As expected, Apple unloaded a slew of announcements at its WWDC today, including an update of the venerable Mac OS X, a couple of refreshed MacBook Air notebooks with Intel Haswell processors inside, and a totally redesigned Mac Pro. In OS X Mavericks, Apple is eschewing the big cat-themed naming scheme while adding some new features. First, there’s Finder tabs, so when you have multiple Finder windows open, you can just group them together into one windows with multiple tabs; additionally, you can drag items between tabs, which is a nice touch. Another nifty new Finder-related feature is the ability to add tags to a document when you save it, which makes for much easier searching. The... Read more...
Many long-time Mac users likely both fondly remember the Camino web browser and also have forgotten all about it in recent years, as the Safari browser has primarily taken over on Apple’s Mac OS X systems. It’s perhaps fitting, then, that the team behind Camino has looked around at the current browser market and is now gracefully bowing out after about a decade-long run. Camino 2.1 Originally launched as “Chimera”, Camino was a great alternative to Internet Explorer before there was a Firefox, Chrome, or Safari. In fact, according to the blog post announcing the end of Camino, Stuart Morgan noted that some Camino developers have gone on to work on the aforementioned browsers,... Read more...
It has been over six years since Apple introduced the iPhone. Millions of apps have been written for the platform in that time, with collective downloads into the billions. Apple's App Store is a thriving marketplace with a huge amount of software available on virtually any topic you can think of. But not Microsoft Office. There are plenty of third-party applications that handle Word and Excel files, but no apps from Microsoft itself. Office documents can be viewed through the SkyDrive application, but there's no editing capability. There's a version of Office for iOS supposedly in the works, but Microsoft CEO Steve Ballmer threw cold water on the idea when asked about upcoming events for the... Read more...
Apple perfected a vertical market when it developed the iPhone, iOS, and the App Store, effectively walling off the garden, as it were. In fact, the only real loophole for evading the standards and practices of the App Store was the Safari Web browser, which of course flung open the doors to the Internet with a single tap. Amazon has now taken that loophole and exploited it in a major way by making its entire 22 million-song MP3 library available for purchase on iOS devices. The Amazon MP3 Store's mobile website for the aforementioned iOS devices has been optimized using HTML5, thus enabling purchases directly from Amazon with the availability of immediate playback using the Amazon Cloud Player... Read more...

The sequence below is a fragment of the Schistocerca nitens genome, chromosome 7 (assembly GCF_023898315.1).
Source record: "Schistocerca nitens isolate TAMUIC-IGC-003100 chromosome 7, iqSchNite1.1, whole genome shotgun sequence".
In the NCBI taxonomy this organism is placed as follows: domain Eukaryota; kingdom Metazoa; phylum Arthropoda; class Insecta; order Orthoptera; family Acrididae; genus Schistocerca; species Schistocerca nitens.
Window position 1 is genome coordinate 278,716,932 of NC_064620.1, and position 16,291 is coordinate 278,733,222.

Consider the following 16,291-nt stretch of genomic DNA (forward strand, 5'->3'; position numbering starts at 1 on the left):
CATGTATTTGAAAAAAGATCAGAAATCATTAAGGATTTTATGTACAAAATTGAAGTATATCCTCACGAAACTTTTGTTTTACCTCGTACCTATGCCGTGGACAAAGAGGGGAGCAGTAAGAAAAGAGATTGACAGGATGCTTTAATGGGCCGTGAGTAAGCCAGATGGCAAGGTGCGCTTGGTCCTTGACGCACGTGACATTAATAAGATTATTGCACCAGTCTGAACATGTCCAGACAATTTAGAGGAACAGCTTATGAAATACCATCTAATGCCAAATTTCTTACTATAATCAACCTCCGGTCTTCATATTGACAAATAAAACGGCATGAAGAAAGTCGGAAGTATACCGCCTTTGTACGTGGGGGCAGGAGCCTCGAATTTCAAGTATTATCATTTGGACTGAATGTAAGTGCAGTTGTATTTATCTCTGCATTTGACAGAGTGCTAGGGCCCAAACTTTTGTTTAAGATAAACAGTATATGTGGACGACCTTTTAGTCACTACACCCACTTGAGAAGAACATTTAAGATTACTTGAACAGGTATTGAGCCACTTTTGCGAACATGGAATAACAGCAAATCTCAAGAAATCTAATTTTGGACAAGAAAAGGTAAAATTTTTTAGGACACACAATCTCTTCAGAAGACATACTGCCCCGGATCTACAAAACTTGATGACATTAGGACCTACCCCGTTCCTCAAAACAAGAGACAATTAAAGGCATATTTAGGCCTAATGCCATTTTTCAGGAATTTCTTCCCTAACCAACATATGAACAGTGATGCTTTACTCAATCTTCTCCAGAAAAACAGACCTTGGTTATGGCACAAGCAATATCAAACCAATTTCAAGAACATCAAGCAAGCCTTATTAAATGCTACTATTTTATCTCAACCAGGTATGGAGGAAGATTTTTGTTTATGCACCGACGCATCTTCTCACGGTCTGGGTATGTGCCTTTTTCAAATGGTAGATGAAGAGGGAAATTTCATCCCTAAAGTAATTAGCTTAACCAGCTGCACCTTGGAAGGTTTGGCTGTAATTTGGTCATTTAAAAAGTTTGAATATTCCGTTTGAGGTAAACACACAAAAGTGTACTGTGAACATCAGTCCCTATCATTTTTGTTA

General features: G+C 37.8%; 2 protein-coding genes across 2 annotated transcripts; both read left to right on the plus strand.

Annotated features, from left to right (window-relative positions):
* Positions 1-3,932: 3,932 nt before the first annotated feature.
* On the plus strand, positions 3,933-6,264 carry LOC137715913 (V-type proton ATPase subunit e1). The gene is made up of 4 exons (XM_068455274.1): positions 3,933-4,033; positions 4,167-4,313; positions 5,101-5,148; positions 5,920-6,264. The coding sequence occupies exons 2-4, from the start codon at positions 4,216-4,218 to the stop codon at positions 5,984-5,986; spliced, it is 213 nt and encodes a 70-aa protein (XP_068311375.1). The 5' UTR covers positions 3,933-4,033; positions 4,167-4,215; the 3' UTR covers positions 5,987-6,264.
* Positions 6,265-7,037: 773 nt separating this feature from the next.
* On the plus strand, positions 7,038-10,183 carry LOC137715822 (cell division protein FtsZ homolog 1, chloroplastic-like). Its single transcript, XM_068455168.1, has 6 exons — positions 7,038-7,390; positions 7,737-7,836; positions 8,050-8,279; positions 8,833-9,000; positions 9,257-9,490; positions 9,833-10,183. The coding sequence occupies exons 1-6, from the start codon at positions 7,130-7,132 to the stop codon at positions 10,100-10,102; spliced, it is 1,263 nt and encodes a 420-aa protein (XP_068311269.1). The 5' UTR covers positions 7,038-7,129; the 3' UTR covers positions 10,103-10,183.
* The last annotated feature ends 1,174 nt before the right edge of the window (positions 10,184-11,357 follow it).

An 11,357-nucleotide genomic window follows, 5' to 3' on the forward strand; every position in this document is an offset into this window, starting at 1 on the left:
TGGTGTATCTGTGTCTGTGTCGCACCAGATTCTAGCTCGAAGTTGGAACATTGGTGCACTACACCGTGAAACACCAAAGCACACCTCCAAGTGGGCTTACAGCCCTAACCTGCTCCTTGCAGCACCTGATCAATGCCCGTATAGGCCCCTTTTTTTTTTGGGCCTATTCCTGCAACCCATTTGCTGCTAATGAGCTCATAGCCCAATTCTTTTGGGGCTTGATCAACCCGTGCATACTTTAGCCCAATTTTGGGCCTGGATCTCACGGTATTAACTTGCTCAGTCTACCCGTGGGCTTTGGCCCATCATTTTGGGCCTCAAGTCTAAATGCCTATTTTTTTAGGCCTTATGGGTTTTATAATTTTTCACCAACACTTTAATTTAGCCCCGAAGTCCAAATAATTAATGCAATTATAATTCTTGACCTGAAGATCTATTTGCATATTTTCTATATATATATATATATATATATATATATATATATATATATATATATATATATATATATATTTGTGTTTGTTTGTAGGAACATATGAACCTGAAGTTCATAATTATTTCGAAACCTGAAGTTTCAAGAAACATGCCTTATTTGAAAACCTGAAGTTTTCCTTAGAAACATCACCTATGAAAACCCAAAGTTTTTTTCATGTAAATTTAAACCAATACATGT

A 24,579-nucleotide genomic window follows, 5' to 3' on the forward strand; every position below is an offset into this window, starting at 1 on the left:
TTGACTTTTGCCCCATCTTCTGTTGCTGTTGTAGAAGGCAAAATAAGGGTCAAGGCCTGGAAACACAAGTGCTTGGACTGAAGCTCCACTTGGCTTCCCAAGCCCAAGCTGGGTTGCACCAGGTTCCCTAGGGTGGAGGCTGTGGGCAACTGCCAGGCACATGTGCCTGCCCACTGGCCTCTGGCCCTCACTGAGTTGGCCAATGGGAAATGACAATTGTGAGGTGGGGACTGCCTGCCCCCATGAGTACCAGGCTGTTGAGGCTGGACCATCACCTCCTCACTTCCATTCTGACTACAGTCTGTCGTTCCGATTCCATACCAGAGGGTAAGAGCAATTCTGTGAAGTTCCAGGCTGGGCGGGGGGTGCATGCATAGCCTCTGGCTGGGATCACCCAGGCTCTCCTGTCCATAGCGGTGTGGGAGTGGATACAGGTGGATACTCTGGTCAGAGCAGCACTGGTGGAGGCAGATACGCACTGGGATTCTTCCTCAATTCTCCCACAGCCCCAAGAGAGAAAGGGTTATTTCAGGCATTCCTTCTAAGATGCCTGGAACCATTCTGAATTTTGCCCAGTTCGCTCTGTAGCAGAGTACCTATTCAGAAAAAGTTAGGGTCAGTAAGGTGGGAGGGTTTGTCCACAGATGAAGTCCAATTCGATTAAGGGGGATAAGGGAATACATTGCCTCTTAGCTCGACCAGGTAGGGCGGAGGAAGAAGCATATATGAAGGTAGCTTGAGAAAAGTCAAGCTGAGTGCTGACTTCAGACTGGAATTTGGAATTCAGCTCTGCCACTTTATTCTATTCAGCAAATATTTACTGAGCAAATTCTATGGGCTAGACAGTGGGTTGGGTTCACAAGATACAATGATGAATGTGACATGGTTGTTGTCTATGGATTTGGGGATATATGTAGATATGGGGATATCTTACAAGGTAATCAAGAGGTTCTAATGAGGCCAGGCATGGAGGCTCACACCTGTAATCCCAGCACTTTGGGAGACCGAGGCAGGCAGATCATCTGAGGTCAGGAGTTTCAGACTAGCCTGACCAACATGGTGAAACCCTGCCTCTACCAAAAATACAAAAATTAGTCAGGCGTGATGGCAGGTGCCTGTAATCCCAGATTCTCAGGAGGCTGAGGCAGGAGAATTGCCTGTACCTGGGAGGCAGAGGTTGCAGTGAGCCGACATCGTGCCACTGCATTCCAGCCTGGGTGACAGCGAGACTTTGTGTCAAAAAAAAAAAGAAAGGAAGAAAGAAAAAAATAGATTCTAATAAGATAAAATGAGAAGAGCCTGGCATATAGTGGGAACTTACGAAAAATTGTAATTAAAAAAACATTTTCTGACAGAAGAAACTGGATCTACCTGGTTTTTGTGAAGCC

Microsoft earlier this week rolled out a streamlined design for its social sidebar feature for Bing, making it easier to find contacts relevant to your search query based on what they've shared, blogged, or tweeted. That same feature has now been ported over to the Safari browser on iPad tablets, including the iPad mini. "Whether you're planning your night out or trying to decide where to vacation next, the sidebar now shows you upfront what friends and experts have shared -- making it easier for iPad users to get stuff done," the Bing Team explained in a blog post. Getting it up and running is a simple affair. You just need to head over to Bing and authenticate your Facebook profile under Sign... Read more...
The software engineers at Apple have been busy updating programs the past several days, including a bug stomping update to iOS 6 that's available to Developers (beta) and, more recently, tweaks to the Safari browser. Safari 6.0.2, available for OS X Lion v10.7.5, OS X Lion Server v10.7.5, and OS X Mountain Lion v10.8.2, addresses a handful of JavaScript vulnerabilities. "Visiting a maliciously crafted website may lead to an unexpected application termination or arbitrary code execution," Apple disclosed in a support document regarding the security content of Safari 6.0.2. The update is primarily intended to protect Safari users from drive-by download attacks, not only by addressing JavaScript... Read more...
In an age where data is everything, the constant give-and-take over giving up a certain amount of digital privacy in exchange for free services (Facebook, Google products, etc.) can often veer into murky waters. This week, Stanford researcher Jonathan Mayer spotted Google neck deep in it, and the Wall Street Journal broke the story wide open. Lots of companies all over use cookies to track our Web habits so they can target ads at us. There are ways to block cookies, but Apple’s Safari browser blocks most third-party cookies by default, so users don’t have to mess with it. Google apparently developed a way to secretly get around the blocks: It found a loophole in Safari’s privacy... Read more...
Last week, Mozilla released Firefox 5--just three months after launching Firefox 4. While the company had previously indicated it was moving to a faster release schedule and a whole-number versioning system, the launch caught many users, particularly corporations, off guard. Mozilla claimed that a rapid release schedule would allow it to deliver "new features, performance enhancements, security updates and stability improvements to users faster." In the eight days since FF5 debuted, some 55 percent of FF4 users auto-updated to the new edition. Web tracking data indicates that the number of Firefox 4 users dropped from 16 percent to 7.2 percent, while Firefox 5's market share increased from 0.5... Read more...